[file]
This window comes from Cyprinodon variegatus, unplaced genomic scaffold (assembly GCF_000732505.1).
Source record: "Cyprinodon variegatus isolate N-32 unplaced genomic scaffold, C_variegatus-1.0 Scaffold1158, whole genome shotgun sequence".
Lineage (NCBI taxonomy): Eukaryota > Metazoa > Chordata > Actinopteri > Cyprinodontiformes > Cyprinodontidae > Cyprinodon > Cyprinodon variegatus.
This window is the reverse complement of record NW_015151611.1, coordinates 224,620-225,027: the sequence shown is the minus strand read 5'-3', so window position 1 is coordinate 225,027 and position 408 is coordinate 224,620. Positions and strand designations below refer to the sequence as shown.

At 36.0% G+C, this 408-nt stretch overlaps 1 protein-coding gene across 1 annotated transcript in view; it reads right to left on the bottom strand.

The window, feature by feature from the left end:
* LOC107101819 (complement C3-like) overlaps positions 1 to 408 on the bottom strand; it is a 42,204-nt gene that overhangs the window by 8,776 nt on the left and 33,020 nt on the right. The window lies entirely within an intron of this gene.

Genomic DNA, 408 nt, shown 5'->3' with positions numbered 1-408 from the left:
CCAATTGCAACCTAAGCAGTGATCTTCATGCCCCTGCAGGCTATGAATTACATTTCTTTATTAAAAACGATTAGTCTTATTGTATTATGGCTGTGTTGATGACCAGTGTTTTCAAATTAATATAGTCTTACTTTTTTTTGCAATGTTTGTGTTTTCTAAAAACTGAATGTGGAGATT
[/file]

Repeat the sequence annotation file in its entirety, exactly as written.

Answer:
This window comes from Cyprinodon variegatus, unplaced genomic scaffold (assembly GCF_000732505.1).
Source record: "Cyprinodon variegatus isolate N-32 unplaced genomic scaffold, C_variegatus-1.0 Scaffold1158, whole genome shotgun sequence".
Lineage (NCBI taxonomy): Eukaryota > Metazoa > Chordata > Actinopteri > Cyprinodontiformes > Cyprinodontidae > Cyprinodon > Cyprinodon variegatus.
This window is the reverse complement of record NW_015151611.1, coordinates 224,620-225,027: the sequence shown is the minus strand read 5'-3', so window position 1 is coordinate 225,027 and position 408 is coordinate 224,620. Positions and strand designations below refer to the sequence as shown.

At 36.0% G+C, this 408-nt stretch overlaps 1 protein-coding gene across 1 annotated transcript in view; it reads right to left on the bottom strand.

The window, feature by feature from the left end:
* LOC107101819 (complement C3-like) overlaps positions 1 to 408 on the bottom strand; it is a 42,204-nt gene that overhangs the window by 8,776 nt on the left and 33,020 nt on the right. The window lies entirely within an intron of this gene.

Genomic DNA, 408 nt, shown 5'->3' with positions numbered 1-408 from the left:
CCAATTGCAACCTAAGCAGTGATCTTCATGCCCCTGCAGGCTATGAATTACATTTCTTTATTAAAAACGATTAGTCTTATTGTATTATGGCTGTGTTGATGACCAGTGTTTTCAAATTAATATAGTCTTACTTTTTTTTGCAATGTTTGTGTTTTCTAAAAACTGAATGTGGAGATT